Tag Archive: Review 12


Pot-collecting Gone Amok

Today’s book is A Thief of Time by Tony Hillerman.

Many of you may be familiar with Hillerman’s novels, but if you are not I will give you a bit of background. Hillerman was a best-selling mystery writer who set many of his most famous mysteries among the Navajo (Dine) people. Hillerman was widely praised over the years for the way that he (a white man) was able to depict the world of the Dine and life on and off the reservation. Hillerman’s work is great mystery writing, but really it is a fantastic glimpse into Dine life.

So A Thief of Time begins with the disappearance of an anthropologist who was studying Anasazi (the ancient cliff dwellers of the Southwest whose culture remains mysterious for anthropologists and historians) pot shards. Her disappearance eventually is linked the murders of three people who, in some way or another, were involved in her search for pottery at different sites on the reservation. Drawn into the investigation because of its complexity is Lt. Joe Leaphorn who is considering retirement after the sudden death of his wife, and the young tribal policeman Jim Chee.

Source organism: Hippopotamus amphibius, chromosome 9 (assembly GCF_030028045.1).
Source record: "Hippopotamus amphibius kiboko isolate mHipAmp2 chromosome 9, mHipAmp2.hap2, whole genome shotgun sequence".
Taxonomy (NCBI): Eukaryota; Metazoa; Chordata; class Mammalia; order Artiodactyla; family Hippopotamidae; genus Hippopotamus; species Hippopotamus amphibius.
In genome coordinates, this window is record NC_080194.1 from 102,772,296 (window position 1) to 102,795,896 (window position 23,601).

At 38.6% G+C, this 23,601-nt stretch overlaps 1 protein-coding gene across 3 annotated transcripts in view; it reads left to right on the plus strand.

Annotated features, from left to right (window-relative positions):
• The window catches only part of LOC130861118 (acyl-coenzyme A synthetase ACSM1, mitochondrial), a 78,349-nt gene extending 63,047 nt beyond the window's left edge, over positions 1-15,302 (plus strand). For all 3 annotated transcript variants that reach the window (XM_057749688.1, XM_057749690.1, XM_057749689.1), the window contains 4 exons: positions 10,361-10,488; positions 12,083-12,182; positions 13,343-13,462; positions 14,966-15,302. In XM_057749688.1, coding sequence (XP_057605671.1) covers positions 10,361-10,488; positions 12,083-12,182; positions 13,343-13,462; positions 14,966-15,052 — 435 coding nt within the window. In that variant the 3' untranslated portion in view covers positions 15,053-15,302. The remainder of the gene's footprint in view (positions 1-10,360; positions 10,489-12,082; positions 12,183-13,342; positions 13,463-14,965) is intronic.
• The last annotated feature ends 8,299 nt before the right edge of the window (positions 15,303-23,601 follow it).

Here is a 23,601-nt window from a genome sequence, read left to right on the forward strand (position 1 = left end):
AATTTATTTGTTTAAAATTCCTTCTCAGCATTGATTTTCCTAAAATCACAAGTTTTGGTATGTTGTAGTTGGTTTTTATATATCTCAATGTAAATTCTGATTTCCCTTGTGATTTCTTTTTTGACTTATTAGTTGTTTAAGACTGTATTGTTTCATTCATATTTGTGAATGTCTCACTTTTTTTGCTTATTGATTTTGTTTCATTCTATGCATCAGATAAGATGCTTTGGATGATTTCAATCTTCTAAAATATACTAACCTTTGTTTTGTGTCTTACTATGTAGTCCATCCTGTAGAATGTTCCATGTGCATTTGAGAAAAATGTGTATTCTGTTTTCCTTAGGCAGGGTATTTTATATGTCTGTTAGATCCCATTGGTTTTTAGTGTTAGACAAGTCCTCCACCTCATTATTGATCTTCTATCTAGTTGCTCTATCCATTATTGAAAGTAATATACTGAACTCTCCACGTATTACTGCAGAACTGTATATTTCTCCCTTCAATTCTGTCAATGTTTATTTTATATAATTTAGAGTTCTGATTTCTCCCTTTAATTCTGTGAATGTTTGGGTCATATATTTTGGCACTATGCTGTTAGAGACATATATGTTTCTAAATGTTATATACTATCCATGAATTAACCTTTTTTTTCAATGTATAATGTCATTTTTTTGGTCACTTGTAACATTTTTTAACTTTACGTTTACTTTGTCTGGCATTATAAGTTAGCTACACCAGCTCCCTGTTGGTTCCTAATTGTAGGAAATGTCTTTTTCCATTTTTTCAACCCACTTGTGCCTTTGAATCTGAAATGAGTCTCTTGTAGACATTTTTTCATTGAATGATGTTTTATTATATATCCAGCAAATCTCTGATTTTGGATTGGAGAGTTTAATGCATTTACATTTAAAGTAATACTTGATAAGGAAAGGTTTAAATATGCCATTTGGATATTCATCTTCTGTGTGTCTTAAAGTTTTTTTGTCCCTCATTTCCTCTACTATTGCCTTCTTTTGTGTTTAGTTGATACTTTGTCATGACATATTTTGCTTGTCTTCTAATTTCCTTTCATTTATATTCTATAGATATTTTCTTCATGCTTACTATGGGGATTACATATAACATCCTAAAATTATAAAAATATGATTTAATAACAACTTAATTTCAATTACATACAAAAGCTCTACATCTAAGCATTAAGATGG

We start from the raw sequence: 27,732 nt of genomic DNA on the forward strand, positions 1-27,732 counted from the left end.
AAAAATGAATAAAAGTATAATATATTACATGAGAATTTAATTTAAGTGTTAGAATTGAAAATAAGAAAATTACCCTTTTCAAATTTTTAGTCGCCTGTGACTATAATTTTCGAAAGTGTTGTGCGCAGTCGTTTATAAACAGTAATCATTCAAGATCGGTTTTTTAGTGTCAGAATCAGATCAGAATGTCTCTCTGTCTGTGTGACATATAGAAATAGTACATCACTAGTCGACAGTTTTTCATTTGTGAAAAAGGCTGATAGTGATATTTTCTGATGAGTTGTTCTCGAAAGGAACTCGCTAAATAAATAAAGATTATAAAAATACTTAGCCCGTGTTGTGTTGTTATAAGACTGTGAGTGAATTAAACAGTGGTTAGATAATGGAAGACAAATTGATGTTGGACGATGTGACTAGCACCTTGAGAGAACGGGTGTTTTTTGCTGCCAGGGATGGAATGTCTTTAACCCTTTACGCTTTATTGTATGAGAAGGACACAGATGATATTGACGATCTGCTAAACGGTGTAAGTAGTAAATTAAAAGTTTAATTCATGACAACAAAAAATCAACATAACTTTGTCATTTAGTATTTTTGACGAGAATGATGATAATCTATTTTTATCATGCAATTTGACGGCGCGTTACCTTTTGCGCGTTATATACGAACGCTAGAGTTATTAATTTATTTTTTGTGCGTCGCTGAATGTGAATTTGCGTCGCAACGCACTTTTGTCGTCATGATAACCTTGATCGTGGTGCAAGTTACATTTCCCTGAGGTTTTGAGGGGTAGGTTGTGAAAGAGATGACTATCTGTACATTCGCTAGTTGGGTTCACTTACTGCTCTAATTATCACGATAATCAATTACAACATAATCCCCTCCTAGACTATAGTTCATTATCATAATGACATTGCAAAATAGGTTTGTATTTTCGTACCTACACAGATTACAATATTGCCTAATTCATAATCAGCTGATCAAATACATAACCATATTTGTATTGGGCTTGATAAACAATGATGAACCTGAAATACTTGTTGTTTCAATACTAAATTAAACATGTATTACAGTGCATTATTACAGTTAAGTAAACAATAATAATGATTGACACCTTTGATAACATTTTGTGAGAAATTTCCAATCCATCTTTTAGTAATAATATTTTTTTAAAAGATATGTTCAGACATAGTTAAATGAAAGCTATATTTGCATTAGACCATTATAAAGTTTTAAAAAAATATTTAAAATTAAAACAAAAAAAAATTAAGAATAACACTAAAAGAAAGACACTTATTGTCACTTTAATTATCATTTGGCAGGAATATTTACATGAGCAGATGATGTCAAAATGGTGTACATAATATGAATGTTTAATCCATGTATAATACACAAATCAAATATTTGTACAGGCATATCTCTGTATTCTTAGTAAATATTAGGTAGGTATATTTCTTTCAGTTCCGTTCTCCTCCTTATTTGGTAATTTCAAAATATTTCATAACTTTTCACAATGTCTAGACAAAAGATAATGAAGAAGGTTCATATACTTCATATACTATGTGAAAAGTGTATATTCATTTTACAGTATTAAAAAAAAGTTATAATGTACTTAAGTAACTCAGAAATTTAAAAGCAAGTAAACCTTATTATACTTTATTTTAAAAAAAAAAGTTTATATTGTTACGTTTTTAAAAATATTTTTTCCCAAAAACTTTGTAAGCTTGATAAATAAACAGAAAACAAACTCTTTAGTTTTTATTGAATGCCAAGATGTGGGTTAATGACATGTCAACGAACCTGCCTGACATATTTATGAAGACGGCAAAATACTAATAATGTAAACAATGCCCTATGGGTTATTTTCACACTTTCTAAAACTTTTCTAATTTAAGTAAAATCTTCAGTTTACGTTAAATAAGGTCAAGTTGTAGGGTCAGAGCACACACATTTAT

Together Leaphorn and Chee manage to link the deaths through painstaking  police work that takes them all over the (enormous) reservation– and they set out to try to find out what happened to the anthropologist. Along the way they encounter a motley cast of people– a Dine lawyer who Chee grows fond of, a Dine Christian evangelist who deals in pots, pot collectors, a rogue anthropologist and a white rancher. As the two tribal policeman keep looking the plot grows more and more complicated, and concludes with a clever surprise ending that I did not see coming. (I had figured out who had done all the killing, but there is quite a twist at the end that impressed me.)